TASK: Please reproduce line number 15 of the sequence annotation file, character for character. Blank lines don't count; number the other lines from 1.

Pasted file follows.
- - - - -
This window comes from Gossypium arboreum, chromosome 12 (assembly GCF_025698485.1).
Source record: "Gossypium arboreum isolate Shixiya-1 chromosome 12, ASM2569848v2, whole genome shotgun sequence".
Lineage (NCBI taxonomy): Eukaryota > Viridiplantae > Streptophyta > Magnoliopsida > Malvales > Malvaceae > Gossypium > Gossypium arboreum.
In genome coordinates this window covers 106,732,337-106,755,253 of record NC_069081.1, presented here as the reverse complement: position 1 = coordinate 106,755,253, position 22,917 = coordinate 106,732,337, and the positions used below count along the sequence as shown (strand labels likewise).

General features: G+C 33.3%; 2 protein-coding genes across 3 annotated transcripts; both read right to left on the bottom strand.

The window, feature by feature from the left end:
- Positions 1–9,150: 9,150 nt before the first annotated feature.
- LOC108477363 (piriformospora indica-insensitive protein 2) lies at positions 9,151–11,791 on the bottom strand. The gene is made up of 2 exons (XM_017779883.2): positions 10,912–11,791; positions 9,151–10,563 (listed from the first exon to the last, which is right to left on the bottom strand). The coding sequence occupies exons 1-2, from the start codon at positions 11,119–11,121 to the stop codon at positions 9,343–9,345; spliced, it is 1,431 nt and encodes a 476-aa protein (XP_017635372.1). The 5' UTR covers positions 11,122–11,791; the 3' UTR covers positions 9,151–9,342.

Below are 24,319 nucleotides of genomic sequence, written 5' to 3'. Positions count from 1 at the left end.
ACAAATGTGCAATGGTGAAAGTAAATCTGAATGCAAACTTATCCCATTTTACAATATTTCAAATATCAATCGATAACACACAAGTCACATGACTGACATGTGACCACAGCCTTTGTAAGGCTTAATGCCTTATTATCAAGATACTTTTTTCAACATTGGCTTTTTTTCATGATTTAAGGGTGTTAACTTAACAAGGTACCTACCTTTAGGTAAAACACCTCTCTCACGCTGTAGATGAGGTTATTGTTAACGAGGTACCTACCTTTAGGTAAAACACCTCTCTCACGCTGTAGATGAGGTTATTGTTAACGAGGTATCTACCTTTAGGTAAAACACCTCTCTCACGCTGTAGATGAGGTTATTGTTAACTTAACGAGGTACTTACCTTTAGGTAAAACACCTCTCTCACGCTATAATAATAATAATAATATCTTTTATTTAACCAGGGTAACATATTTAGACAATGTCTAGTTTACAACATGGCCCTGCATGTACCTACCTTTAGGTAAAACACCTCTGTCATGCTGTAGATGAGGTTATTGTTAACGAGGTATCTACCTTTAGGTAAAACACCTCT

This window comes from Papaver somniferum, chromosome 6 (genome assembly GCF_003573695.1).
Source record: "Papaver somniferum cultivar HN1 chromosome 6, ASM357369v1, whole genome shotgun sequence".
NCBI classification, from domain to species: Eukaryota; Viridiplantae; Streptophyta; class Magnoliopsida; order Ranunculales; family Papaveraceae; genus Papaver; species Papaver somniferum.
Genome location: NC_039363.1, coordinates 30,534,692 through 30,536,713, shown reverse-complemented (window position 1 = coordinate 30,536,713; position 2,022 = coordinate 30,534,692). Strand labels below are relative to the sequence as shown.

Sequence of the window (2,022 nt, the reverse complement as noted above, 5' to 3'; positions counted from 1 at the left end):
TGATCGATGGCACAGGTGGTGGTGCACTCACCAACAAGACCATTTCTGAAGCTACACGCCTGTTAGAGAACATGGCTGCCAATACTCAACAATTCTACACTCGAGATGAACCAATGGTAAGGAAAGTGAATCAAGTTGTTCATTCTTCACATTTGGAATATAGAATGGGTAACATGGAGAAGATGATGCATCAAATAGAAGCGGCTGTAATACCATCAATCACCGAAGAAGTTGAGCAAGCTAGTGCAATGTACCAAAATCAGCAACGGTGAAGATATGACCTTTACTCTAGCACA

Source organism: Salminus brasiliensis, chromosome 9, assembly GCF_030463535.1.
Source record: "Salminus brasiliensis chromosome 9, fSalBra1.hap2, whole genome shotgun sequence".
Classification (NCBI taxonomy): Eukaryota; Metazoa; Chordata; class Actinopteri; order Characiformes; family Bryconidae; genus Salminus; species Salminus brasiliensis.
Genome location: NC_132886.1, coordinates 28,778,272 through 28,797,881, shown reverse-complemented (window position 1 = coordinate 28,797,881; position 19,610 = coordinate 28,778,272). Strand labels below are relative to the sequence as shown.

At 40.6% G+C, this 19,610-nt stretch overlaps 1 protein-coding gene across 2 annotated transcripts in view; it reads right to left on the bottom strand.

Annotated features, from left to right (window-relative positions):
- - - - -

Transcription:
Sequence of the window (2,022 nt, the reverse complement as noted above, 5' to 3'; positions counted from 1 at the left end):